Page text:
From: Roger Turk <73527.1356(--nospam--at)compuserve.com>
Date: Wed, 28 Apr 1999 16:52:08 -0400
I don't see why changing the nailing zones of diaphragms would be any
different than what is done in changing the spacing of stirrups in concrete,
or stiffeners in built-up girders, or discontinuing reinforcing steel, or
changing cover plate sizes. You take the closer spacing/greater capacity
requirements out **beyond** the point where larger spacing/less capacity
becomes adequate, and repeat as necessary.
At the point that the change is made, the closer spacing/greater capacity
elements are already much stronger than is necessary for the force at that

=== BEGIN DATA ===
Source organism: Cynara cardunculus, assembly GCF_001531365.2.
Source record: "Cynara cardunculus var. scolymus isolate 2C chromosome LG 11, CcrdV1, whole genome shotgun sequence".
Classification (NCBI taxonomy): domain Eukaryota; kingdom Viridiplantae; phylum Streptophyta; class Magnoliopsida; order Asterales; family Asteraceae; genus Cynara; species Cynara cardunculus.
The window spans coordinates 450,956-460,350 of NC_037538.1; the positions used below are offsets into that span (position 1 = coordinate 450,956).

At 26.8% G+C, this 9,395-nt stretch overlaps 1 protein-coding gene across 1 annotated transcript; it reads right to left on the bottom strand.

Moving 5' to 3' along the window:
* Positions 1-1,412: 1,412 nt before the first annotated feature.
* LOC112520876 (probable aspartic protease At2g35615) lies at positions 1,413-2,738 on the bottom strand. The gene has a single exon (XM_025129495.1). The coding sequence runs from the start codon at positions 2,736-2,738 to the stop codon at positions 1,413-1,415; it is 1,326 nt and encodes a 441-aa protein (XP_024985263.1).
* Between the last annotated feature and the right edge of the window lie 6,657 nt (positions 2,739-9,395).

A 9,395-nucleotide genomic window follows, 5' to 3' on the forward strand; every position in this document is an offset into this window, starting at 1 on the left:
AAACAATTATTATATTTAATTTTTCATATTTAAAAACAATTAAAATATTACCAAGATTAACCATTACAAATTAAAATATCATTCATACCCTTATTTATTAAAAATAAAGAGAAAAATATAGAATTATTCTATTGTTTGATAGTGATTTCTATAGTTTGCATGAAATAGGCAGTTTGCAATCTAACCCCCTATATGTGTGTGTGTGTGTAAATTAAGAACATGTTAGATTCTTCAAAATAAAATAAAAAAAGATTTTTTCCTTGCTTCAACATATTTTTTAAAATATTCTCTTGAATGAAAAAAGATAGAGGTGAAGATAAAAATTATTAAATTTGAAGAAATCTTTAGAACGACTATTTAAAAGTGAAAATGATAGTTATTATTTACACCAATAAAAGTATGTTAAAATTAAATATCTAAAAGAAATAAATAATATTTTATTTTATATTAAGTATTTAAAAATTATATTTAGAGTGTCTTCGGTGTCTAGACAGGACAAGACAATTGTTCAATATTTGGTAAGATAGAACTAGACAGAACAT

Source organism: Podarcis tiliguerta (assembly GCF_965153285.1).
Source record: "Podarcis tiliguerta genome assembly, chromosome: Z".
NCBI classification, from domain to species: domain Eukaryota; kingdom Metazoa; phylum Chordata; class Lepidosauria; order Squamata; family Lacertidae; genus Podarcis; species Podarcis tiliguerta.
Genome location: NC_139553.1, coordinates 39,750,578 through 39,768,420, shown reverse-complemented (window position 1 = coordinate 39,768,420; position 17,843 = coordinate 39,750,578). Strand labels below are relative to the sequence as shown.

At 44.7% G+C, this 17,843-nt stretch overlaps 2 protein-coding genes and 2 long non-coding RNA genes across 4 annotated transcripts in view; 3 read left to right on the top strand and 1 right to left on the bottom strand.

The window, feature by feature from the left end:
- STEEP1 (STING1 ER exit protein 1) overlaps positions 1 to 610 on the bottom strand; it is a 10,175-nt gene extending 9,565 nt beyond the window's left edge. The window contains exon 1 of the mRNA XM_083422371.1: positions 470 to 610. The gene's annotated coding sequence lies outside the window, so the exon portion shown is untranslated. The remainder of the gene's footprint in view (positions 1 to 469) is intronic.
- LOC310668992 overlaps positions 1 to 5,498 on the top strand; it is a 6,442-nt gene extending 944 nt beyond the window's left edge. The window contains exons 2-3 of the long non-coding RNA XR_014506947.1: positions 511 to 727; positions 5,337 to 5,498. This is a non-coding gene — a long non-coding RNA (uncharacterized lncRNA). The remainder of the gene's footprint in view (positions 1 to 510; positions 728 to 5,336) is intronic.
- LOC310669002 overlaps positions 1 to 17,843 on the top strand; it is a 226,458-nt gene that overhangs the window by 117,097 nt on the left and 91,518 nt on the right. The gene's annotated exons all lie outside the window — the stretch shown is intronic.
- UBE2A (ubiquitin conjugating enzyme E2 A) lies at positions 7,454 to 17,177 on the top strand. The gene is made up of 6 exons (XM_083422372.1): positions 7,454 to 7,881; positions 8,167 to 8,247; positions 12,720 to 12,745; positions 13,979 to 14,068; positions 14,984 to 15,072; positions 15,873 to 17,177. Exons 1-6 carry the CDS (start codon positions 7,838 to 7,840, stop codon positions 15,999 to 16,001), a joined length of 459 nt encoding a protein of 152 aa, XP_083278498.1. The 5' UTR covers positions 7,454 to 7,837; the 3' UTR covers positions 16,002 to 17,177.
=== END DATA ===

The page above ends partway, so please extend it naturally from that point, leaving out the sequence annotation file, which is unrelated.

location (unless, for example, the change in shear is the result of a
concentrated load) and the closer spacing/greater capacity elements are
(should be) slightly stronger than is necessary for the force at that
location. To space nails differently on one side of a plywood joint than on
the other side is absurd.
Strive for accuracy, and don't worry about precision!
A. Roger Turk, P.E.(Structural)
Ben Yousefi wrote:
. > In many large diaphragms (i.e. tilt-ups) the nailing is divided into
. > several zones with the nailing requirements increasing as it gets closer
. > to the boundaries. My question is:
. > At the transition from one zone to another, what type of nailing is
. > required? Should the edge nailing of plywood pieces that cross over the
. > transition line be:
. > 1. The "boundary edge nailing" as required for the more restrictive
. > zone.
. > 2. The Nailing required for "other panel edges" for the more
. > restrictive zone
. > 3. Other
. > Please comment
. > Thanks
. > Ben Yousefi, S.E.